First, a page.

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How Google discovered what really makes a great team

April 13, 2018

 

Study groups are an integral part of MBA programs, meant to simulate the real-life corporate world of working in teams. Although the intent is to encourage people to develop a collaborative mindset, often the reality is bullying, wannabe leaders, peer criticism, and anxiety about speaking out, derail students from actively participating. Instead of the intentional joining of forces, the result is friction and a total lack of productivity.

 

When a corporate team clicks, there are typically tremendous rewards for everyone. Sadly, many simply don’t – and for the same reasons that impede college study groups. This is true for high-stakes teams working in organizations from Silicon Valley to financial powerhouses.

 

Google has a culture based on its experience that teams of employees accomplish far more working together, than individuals working alone. In 2012, armed with this conviction, Google’s People Analytics division set a course to investigate the makeup of successful teams. The initiative was code-named Project Aristotle, after the famous Aristotle quote, “the whole is greater than the sum of its parts.”

 

The extent of its research is astounding. After reviewing data from over 180 teams, no patterns emerged. Researchers dug deeper. The story of what eventually unfolded won’t surprise good managers: a psychological safety net is of absolute paramount importance to group productivity.

 

Google took this revelation to the next level and converted sensitive topics including empathy and emotional conversations – “things” that neither organizations nor employees like to discuss – into data reports. This opened the door for acknowledging that listening to team members is vital. A NYT Magazine article about Project Aristotle makes the point that while trying to discover what comprises the perfect team, Google identified that the root is actually imperfection:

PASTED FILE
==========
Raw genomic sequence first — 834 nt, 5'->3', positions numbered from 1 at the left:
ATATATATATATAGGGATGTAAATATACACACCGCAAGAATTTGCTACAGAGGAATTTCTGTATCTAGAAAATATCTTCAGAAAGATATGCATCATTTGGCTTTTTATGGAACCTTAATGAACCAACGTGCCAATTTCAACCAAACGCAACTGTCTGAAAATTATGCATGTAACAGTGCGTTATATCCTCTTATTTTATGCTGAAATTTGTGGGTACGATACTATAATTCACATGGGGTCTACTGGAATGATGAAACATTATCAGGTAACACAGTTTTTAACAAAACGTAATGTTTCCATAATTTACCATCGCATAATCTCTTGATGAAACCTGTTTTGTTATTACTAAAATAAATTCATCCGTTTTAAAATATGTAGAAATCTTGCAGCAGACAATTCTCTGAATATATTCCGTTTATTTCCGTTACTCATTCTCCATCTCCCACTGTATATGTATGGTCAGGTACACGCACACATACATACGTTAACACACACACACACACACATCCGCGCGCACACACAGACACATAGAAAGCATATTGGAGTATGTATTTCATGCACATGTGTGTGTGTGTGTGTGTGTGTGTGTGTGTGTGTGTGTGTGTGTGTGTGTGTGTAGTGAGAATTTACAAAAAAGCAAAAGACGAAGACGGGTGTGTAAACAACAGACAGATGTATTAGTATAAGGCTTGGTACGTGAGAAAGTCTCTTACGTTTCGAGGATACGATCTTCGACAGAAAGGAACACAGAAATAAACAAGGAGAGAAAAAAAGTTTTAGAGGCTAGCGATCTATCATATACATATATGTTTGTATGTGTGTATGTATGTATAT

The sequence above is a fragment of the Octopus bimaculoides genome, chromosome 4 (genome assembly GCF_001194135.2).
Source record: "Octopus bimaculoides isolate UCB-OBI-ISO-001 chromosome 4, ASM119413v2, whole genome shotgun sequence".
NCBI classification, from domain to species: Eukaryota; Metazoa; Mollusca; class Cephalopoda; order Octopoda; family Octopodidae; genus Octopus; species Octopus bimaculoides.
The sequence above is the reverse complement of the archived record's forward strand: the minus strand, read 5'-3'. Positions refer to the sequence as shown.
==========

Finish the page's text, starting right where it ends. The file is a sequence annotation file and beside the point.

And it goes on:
“Project Aristotle is a reminder that when companies try to optimize everything, it’s sometimes easy to forget that success is often built on experiences — like emotional interactions and complicated conversations and discussions of who we want to be and how our teammates make us feel — that can’t really be optimized.”*

 

Obviously, there are other factors that reinforce team success. How the team is structured, members’ distinct roles, respect for timelines and setting the bar high are all significant contributors. Yet, empathy and its soul-mate emotional intelligence are fundamental to both leading teams and collaborative participation.

 

It’s important to distinguish between these two soft skills. Empathy is the ability to understand people’s emotions and feelings. Emotional intelligence is the ability to manage both our own emotions and those of other people. When people fail to identify their own feelings, they can’t control them; self-awareness is the centerpiece of both empathy and emotional intelligence. Self-awareness contributes to authentic Executive Presence, and in turn, leads to the genuine empathy that propels successful teams.

 

* Interested in learning more Project Aristotle? Read the NYT Magazine article by Charles Duhigg:
What Google Learned From Its Quest to Build the Perfect Team
New research reveals surprising truths about why some workgroups thrive and others falter.

 

 

*Corporate Class Inc. provides professional development training that explores Neuroleadership and how the prefrontal cortex (the so-called executive brain) is responsible for primary Executive functions.

 

This is a guest post from Corporate Class, a My Big Idea™ strategic partner and originally was published in January of 2018

 

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